FLR

FUNCTIONAL DATA COLLECTION FOR MEDICARE OUTPATIENT THERAPY

What is it?
Who will be impacted? 
What is a G code?
How often does the FLR codes need to be reported?
When does it take effect?
What are the basics a therapist must understand about functional reporting?
What if a client is only seen for one visit?
What if the client is seen by more than one discipline in one day i.e. OT and PT?
What should be documented in the medical record?
What if the client is seen for an orthosis only and billed using an L-code?
Who can document this information?
How does this affect submitting claims to Medicare and use of the KX modifier?
Can the functional reporting be completed using an electronic fee ticket and electronic health record?
Client Example
Helpful Resources
Sample of an Electronic Fee Ticket


What is it?

As part of the Middle Class Tax Relief and Jobs Creation Act, a claims-based system to collect data for outpatient therapy services is being developed.  The stated objective is that this data will be used to develop an improved Medicare payment system.

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Who will be impacted?

All providers billing outpatient therapy services under the Medicare Part B programs including:

  • Outpatient therapy clinics including hospital out-patient centers
  • Private practice: physician and non-physician owned
  • CORFs
  • SNFs
  • Rehabilitation agencies
  • Home health
  • Services provides “incident to” physician services
  • Critical access hospitals

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What is a G code?

A G code is part of a coding system used to communicate information about a client’s functional status to Medicare on the claim form.  The G codes are not used to bill for services.  Instead, they are used to communicate information about the client’s functional impairment.  G codes will also be used in the Physician Quality Reporting System or PQRS.

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How often does the FLR codes need to be reported?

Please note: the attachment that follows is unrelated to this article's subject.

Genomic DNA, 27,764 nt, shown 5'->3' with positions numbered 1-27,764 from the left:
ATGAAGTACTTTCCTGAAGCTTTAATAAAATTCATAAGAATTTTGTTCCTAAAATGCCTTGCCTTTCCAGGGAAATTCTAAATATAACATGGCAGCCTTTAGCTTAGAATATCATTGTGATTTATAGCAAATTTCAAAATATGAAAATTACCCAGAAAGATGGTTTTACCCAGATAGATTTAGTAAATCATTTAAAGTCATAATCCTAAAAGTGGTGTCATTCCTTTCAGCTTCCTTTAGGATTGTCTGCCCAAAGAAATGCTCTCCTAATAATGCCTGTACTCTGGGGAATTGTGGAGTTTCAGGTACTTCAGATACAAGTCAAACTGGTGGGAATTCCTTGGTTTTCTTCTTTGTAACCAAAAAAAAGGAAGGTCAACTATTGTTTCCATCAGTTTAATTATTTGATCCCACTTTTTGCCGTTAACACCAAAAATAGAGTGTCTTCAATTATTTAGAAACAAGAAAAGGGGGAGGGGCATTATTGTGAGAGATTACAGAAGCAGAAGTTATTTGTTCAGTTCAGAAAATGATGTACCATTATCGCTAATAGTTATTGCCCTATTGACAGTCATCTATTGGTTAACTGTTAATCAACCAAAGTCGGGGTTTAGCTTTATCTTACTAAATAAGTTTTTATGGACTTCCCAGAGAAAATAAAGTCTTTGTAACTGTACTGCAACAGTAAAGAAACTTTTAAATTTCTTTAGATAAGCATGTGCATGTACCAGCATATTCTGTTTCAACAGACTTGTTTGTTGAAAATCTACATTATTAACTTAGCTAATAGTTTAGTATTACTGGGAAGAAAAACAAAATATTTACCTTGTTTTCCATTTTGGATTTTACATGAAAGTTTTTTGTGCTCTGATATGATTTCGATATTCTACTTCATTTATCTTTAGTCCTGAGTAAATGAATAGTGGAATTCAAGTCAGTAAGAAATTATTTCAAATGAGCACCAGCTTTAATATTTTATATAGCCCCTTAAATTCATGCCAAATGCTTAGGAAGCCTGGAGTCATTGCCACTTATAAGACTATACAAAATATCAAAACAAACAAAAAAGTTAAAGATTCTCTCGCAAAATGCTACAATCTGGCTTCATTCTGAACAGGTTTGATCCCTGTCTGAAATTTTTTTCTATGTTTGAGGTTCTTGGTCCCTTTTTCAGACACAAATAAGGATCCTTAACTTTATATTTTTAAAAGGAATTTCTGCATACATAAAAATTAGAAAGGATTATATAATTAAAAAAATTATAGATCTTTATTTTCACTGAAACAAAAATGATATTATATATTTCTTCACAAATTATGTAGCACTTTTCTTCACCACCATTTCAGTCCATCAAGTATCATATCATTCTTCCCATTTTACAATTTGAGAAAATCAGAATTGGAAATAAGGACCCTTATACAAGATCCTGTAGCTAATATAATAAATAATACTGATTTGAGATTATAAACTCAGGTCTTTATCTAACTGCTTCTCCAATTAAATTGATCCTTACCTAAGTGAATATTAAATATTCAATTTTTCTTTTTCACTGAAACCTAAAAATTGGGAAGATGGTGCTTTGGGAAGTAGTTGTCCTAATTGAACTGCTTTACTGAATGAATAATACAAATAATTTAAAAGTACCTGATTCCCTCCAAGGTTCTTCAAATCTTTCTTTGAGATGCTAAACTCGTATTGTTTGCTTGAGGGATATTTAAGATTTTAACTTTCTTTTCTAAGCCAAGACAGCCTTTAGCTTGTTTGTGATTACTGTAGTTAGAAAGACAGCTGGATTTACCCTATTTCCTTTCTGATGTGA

It is required that the data be reported:

  • At the time of initial evaluation
  • Every 10 treatment visit or when a re-evaluation is billed
  • At discharge
  • If finished reporting on one functional limitation and beginning to report on another

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 When does it take effect?

After July 1, 2013, Medicare will no longer accept claims that do not have the required functional data and G codes.

The data collection system went into effect January 1, 2013 but this period of time through June 30, 2013 is considered a testing period for the new system.

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What are the basics a therapist must understand about functional reporting?

There are four main components of the FLR code functional reporting system.  A therapist must be able to answer the following four main questions in reporting functional data for an individual client.  These questions include the following which are discussed in detail below:

  1. On which set of functional FLR codes will I report?
  2. Do I need to report on current status, projected goal status or discharge Status?
  3. Which discipline specific modifier will I be using? 
  4. How will I report severity/complexity modifiers?

1.   On which set of functional FLR codes will I report?

There are 6 FLR code sets which are more typically used by OT and PT. An example of a set of FLR codes is Mobility: Walking and Moving Around.  Another set of FLR codes is Self-Care.  Click here for a full list of the sets reported by PT or OT and for guidelines on choosing the appropriate FLR code. 

There are 42 functional FLR codes, 14 sets of 3 codes each. Generally, 6 of the FLR code sets would typically be used by PT and OT to address functional limitations:

Of the 6 sets typically reported for PT or OT:
4 sets are for categorical functional limitations:

  • Mobility: Walking & Moving Around
  • Changing & Maintaining Body Position
  • Carrying, Moving and Handling Objects
  • Self Care

2 sets are for “Other” functional limitations:

  • Other PT/OT Primary
  • Other PT/OT Subsequent

(A separate set of eight FLR codes is available that would not typically be used in hand therapy. They address communication and swallowing issues more frequently addressed by SLPs or therapists working in those treatment areas.)

The therapist must choose the FLR code considered to have the greatest relevance to the client’s clinical care or report on the primary reason the client is being seen in therapy.  The client’s priorities for therapy and which areas are expected to result in the greatest or fastest improvements should also be considered when selecting the FLR code set upon which to report.

The “other” codes can be used in several different circumstances. 

  • When treatment is designed to address a limitation that is not a functional limitation, such as wound care or the treatment of lymphedema.